The Structure of the Course
The course generally begins on the last Sunday in September. The first two years comprise a basic foundation in the first year and a more intensive deepening in the second year. These two years are then followed by a practical year in a congregation.
During the two-year training at the Seminary most students live together under the same roof. The services, the meals and the teaching of courses all take place within this communal setting. The life in community fosters in particular the quality of social empathy and the taking on of social responsibility. The structure of the daily timetable has a beneficial, nurturing character, which however each individual needs to complement in a way that is right for him or her personally.
The First Year (Foundation Year)
The content of the basic Foundation Year is organised in such a way that priestly qualities are awakened and fostered in each individual. Students come to the realisation that everyone today is standing on a certain threshold and that we are ever and again in need of receiving impulses from beyond this threshold. This awareness comes about through the various theoretical and practical courses, through the nurturing of a common religious life and through the experience and realisation of community life. In this way, a foundation is laid for each one to decide in which direction to guide his or her own life path, irrespective of its connection with the Christian Community.
The main morning courses are very diverse in content. Together with theological and religious themes, relating to the Creed, the Gospels, the Old Testament and study of the Sacraments for example, other more philosophically orientated themes, such as Scholasticism, German Idealism, the Theory of Knowledge and similar anthroposophically related subjects, as well as scientific subjects, such as the Theory of Colour, Botany and Geology, all play an important part in the course.
Students are guided along a path, which leads not just to experiences of a religious nature but also towards a gaining of trust in the process of cognition and indeed towards the cultivation of a love for all creation. The development of the senses also undergoes a certain schooling, for the decreasing capacity to really observe through our senses is becoming ever more difficult.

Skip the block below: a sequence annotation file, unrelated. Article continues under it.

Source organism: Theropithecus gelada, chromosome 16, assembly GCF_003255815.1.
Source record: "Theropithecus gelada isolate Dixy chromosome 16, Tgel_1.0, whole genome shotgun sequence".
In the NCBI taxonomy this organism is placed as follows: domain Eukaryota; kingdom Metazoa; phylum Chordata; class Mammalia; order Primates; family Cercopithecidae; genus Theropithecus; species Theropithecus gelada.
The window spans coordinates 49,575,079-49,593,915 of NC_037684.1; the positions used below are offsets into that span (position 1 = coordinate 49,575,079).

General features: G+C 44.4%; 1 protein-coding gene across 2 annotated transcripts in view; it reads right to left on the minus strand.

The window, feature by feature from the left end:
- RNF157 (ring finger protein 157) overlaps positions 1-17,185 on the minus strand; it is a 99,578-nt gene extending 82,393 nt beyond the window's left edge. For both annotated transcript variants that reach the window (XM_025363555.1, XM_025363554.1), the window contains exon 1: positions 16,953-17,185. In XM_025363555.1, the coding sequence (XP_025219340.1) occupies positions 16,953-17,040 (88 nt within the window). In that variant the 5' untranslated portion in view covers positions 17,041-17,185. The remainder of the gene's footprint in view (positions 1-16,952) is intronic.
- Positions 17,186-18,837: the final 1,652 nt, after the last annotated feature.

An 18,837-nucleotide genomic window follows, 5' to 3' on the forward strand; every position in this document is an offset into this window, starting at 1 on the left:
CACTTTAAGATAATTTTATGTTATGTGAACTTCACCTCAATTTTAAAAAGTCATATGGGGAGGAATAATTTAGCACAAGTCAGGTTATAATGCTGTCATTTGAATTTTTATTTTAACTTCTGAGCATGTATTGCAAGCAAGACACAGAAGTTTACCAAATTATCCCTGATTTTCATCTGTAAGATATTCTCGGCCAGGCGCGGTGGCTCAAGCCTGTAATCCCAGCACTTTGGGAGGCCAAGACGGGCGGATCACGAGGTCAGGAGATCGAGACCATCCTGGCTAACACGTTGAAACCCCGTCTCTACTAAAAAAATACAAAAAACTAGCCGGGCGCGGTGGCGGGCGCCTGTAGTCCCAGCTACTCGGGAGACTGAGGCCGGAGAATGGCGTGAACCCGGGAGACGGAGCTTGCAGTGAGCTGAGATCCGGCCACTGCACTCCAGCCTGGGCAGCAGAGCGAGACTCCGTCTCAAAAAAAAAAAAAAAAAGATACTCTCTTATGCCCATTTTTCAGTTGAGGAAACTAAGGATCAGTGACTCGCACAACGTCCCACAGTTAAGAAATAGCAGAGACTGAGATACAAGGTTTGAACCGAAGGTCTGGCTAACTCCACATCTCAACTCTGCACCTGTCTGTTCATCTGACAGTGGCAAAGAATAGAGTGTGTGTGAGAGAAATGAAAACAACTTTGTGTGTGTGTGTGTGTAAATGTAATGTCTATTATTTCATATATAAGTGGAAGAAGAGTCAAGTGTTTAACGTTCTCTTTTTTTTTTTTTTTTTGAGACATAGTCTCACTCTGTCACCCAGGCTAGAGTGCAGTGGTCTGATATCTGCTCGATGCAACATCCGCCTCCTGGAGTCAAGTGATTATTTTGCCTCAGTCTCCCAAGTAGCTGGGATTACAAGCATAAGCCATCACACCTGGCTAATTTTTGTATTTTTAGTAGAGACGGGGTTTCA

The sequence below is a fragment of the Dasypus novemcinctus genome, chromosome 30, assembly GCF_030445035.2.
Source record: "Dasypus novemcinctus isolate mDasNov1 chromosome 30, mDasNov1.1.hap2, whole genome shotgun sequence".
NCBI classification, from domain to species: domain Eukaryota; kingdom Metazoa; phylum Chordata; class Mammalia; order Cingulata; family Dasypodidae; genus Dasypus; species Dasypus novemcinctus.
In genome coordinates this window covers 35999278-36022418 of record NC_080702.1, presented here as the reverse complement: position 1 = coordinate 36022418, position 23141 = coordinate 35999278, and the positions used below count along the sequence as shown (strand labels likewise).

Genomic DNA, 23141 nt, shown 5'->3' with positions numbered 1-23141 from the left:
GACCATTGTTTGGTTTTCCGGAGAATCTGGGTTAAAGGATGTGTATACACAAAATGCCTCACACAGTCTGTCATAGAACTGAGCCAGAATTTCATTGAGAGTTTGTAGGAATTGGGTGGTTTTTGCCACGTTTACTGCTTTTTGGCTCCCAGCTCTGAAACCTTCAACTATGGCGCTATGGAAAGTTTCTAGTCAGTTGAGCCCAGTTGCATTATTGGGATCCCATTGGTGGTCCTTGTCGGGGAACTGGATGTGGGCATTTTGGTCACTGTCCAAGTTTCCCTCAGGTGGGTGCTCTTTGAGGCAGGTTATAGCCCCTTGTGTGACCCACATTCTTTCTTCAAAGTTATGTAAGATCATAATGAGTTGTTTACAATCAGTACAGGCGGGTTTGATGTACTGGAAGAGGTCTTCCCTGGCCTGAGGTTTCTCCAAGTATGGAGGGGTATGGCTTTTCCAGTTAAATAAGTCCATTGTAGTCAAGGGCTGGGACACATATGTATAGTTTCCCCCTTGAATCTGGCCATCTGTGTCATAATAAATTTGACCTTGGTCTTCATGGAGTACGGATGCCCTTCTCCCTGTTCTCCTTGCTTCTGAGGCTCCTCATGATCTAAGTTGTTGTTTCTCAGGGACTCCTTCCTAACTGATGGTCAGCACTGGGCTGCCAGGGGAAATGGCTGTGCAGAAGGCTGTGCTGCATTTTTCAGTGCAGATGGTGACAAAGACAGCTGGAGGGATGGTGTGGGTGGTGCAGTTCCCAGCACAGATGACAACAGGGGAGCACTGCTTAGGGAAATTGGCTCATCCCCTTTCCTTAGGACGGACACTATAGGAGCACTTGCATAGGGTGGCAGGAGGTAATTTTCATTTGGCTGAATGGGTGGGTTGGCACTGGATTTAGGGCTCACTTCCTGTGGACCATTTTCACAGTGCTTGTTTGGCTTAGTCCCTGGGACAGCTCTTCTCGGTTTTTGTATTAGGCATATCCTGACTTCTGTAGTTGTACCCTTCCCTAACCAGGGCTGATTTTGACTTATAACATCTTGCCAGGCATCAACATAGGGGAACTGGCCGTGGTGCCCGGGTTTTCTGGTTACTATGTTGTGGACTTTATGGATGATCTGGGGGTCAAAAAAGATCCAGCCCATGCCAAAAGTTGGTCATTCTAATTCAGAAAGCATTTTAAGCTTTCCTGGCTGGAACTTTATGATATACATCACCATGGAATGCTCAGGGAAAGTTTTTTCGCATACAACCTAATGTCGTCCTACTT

Eurythmy, Modelling and Bothmer Gymnastics all foster a healthy relationship to our own physical body and thereby engender a healthy relationship to the world. The study of Ancient Greek provides a particular challenge to the students, and not only those who come from abroad. Nevertheless, this subject gives the students the possibility of coming to an understanding of the New Testament in its original language.
Second Year (Consolidation Year)
In the Consolidation Year, a greater emphasis is laid on the actual priest training as such: in other words, on gaining the qualities the priest needs for his work in a congregation. The teaching of religion, the leading of conversation and discussion groups, the study of the human being, practising sermons, as well as continued work on the Gospels and the fundamental principles of anthroposophy make up the bulk of the ongoing courses. An increasing aim of the sessions is to hand over more and more responsibility to the students themselves. The content of the main morning courses in the second year is also more narrowly focussed on the profession of the priest, and seeks to impart all corresponding knowledge relevant to this work.
Some weeks of main morning courses are freed up. During this time the students work independently on their own projects, which they have chosen for themselves, inspired by their work on the Gospel of John, the Letters of St. Paul and the Apocalypse. They can choose a mentor to accompany this work from either within or indeed outside the Seminary. At the end of this year they present the findings of their projects in written form, but also orally in a talk lasting about an hour to one of the congregations.
The Third Year (Practical Year in a Congregation)
The third year of the course is practically based. The students spend a year on their own in a congregation, where they can begin to put all that they have learnt at the Seminar into practice. In this way, they get to know the different fields of work priests are involved in; they get an insight into all the events and areas of responsibility within the congregation; and they attend and should take on partial responsibility for some of the religion lessons in a Waldorf School. They should also have the experience of actively taking part in the running of certain groups within the congregation.
Within a congregation, it soon becomes clear whether, alongside the inner process which will hopefully have taken place during the course, the possibility for social engagement is also present or can at least be developed. In terms of whether someone has the potential for becoming a priest in the Christian Community, it is not so important what the individual him- or herself brings as personal gifts, but rather whether he or she has the social skills to facilitate, and carry responsibility for, the life of the congregation.
Preparation for Ordination
In the final course lasting about five months the candidates are prepared for the actual ordination itself, so that already about three weeks after the event they can take up their work in a congregation.